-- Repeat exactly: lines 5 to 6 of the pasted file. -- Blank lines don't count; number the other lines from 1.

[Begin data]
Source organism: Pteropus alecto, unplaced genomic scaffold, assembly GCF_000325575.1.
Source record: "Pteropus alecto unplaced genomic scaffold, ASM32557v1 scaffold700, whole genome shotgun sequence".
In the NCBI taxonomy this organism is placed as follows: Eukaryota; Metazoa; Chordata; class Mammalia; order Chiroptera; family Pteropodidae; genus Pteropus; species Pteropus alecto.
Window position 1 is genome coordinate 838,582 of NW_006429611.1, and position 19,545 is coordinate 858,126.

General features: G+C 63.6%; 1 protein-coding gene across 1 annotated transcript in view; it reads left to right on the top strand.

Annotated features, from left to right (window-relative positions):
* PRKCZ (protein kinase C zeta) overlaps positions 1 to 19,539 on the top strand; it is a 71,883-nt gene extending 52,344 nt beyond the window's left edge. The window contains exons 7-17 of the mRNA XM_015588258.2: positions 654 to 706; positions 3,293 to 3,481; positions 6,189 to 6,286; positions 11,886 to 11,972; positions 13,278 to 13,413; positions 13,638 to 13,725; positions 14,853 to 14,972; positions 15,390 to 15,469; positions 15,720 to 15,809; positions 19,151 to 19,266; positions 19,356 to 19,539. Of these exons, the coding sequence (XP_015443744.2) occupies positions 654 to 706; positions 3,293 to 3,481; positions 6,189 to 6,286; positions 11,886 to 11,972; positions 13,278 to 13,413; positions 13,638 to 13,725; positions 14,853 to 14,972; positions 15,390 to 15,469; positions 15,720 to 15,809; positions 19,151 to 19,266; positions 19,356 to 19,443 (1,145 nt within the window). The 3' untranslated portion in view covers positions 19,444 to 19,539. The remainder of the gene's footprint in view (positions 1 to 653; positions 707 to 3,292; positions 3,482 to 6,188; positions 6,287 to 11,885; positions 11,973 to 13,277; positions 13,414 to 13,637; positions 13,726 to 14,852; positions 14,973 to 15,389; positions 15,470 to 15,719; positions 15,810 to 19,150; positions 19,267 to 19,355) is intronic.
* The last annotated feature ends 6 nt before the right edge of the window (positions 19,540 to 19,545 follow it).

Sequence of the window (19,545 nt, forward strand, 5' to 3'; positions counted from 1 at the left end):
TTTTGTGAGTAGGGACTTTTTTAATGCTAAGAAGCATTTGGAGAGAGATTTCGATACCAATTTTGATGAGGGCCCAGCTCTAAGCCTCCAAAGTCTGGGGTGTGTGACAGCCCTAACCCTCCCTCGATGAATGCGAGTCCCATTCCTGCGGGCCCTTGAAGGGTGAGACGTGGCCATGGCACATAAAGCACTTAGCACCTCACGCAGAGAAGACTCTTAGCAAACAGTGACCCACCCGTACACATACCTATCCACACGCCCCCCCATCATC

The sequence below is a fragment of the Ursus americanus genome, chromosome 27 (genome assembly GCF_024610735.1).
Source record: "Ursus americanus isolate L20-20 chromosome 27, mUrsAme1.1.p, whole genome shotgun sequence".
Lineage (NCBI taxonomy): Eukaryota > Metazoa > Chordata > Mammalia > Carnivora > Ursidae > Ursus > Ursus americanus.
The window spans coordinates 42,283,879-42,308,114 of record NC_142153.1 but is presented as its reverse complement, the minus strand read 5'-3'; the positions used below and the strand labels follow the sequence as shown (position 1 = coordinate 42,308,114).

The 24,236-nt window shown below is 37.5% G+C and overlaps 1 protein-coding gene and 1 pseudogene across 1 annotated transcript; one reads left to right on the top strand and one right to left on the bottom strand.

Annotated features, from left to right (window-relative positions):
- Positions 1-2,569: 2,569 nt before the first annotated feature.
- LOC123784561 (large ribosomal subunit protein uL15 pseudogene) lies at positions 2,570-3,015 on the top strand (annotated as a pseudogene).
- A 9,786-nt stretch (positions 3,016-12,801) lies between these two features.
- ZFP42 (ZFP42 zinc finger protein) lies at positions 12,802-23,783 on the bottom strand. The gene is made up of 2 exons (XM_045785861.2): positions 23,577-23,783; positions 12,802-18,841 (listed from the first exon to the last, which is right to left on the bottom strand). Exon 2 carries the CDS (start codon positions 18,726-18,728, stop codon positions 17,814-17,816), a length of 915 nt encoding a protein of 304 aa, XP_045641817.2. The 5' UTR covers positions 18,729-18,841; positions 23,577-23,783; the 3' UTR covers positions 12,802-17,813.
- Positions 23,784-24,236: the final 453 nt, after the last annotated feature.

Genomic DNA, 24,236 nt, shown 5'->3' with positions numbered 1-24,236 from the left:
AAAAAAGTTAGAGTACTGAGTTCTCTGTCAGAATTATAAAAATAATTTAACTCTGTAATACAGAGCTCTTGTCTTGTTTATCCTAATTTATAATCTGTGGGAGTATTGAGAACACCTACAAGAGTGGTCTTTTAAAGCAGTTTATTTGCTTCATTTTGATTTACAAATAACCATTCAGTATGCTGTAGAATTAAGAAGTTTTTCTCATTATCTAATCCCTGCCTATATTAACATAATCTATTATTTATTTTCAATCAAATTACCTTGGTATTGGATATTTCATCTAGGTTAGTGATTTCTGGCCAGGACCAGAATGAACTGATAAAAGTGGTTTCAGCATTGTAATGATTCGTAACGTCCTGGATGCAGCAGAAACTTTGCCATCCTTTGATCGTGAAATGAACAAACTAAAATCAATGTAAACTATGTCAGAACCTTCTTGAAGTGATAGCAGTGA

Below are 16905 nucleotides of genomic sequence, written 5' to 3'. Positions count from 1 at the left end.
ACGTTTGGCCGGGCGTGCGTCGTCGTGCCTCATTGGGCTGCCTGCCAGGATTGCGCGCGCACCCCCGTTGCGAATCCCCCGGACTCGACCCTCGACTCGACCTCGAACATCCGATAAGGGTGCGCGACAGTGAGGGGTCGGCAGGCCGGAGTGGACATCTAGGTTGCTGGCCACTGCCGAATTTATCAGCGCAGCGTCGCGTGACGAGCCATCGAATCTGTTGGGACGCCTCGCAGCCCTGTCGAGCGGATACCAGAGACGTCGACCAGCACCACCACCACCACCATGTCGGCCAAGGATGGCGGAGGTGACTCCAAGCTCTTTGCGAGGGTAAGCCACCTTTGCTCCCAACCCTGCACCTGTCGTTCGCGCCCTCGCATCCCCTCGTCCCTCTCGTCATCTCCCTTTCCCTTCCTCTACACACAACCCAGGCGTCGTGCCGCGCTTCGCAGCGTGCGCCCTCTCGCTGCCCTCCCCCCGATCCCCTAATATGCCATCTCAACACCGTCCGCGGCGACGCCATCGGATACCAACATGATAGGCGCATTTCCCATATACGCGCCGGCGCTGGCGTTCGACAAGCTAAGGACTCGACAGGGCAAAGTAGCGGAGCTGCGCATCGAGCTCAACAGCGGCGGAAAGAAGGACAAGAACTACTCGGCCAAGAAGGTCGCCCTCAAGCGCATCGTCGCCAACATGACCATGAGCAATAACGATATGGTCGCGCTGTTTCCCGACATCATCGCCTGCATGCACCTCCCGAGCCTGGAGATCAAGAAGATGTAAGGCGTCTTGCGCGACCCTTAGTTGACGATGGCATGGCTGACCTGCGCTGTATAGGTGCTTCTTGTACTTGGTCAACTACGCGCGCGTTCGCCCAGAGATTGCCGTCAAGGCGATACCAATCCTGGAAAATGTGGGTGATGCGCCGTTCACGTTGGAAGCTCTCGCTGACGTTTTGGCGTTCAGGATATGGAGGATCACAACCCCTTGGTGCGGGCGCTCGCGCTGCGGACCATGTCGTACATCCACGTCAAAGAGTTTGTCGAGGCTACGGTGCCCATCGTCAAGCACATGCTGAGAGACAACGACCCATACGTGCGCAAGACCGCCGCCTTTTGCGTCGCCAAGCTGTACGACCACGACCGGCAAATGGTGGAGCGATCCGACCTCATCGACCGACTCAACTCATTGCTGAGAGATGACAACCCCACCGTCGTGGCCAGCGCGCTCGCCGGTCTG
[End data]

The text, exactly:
General features: G+C 63.6%; 1 protein-coding gene across 1 annotated transcript in view; it reads left to right on the top strand.

Annotated features, from left to right (window-relative positions):